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Meet the Professor: Caleb Miller Caleb Miller joined the Washington and Lee University Politics Department as a visiting assistant professor in fall 2021.

Miller-Caleb-horizontal-scaled-800x533 Meet the Professor: Caleb MillerCaleb Miller, Visiting Assistant Professor of Politics

“The strong commitment to teaching alongside an intellectually-engaged student body [is what attracted me to Washington and Lee University].”

Caleb Miller

Caleb Miller, visiting assistant professor of politics, joined the Politics Department this fall. Prior to this position, he was a visiting democracy fellow at the Ash Center for Democratic Governance and Innovation at the Harvard Kennedy School.

Trained as a political theorist, Miller’s research interests lie at the intersection of democratic theory and political realism, particularly studies of democratic elitism. His work has appeared in “Constellations,” “Hobbes Studies,” and the “Journal of Political Science Education.” His first book, “Living Under Post-Democracy: Citizenship in Fleetingly Democratic Times,” was published by Routledge Press in March 2020.

Keep reading as Miller answers questions related to his passion for politics and what he likes to do in his spare time.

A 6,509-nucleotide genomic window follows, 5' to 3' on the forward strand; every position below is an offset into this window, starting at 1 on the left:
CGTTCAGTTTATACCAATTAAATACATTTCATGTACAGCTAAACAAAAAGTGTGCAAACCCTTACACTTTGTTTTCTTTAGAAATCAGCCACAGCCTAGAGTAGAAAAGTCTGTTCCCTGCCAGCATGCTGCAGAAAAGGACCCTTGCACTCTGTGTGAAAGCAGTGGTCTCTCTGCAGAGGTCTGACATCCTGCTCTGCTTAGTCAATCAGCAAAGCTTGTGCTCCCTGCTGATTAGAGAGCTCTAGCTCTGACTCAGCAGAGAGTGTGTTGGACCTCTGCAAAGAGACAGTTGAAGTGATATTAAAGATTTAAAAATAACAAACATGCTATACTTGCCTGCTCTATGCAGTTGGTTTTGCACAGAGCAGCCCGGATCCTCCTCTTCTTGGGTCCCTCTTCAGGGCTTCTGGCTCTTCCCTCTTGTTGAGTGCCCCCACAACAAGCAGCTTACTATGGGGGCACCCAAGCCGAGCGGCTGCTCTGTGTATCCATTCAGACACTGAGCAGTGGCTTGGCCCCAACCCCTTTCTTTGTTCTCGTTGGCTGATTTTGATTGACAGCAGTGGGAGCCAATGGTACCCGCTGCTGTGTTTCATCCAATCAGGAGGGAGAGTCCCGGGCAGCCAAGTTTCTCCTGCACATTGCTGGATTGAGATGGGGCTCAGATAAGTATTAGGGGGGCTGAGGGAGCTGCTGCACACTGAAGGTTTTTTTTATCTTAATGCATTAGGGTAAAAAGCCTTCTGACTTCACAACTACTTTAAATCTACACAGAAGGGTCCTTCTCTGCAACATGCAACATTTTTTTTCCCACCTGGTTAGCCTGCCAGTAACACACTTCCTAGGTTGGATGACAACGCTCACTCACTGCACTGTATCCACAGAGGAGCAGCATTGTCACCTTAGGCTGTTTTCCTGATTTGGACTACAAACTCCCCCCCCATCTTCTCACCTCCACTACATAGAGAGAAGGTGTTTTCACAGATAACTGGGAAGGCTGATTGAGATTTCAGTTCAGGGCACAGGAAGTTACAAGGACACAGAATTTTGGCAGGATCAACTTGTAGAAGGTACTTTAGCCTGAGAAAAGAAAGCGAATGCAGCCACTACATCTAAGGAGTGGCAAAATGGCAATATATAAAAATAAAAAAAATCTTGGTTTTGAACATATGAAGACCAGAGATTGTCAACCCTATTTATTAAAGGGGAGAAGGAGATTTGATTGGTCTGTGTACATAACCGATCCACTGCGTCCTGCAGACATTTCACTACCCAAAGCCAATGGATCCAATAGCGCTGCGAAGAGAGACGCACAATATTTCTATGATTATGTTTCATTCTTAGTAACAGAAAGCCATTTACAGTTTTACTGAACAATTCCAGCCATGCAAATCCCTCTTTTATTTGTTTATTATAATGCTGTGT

1. What first attracted you to Washington and Lee University?

The strong commitment to teaching alongside an intellectually engaged student body.

2. What are you teaching?

This fall, I’m teaching Democratic Theory and Its Critics and Introduction to Political Philosophy.

3. Where do your research interests lie? What inspired you to research these subjects?

I’m interested in democratic theory, particularly theories of democratic elitism or “realist democracy” that enable us to better understand the role of electoral politics and money when thinking about values like popular sovereignty and political equality. As someone who espouses democratic values, I think it’s essential to think more critically about the degree to which citizens are able to realize those values and, if they’re unable, what sort of system stands in democracy’s place.

4. Aside from teaching, what’s something that you’re passionate about? What do you do for fun?

I love music and talking about music; mostly contemporary indie rock, but really a little bit of everything, with a lot of focus this summer on dub (not dubstep…), surf and horror film scores.

5. What is your favorite movie or book? Why?

Most recently, my favorite book has been Tatyana Tolstaya’s “The Slynx,” an imaginative, postmodern take on Orwellian themes, but I’m also a sucker for Knausgård and Ferrante. And the best movie I’ve seen lately is “Promising Young Woman,” which should be required viewing.

6. As a student, what was the best piece of advice you were given?

Something worth doing well is also worth doing poorly.

7. Share a fun fact about yourself.

In college, I was a radio DJ for (what used to be) the biggest alternative rock station in Southern New England.

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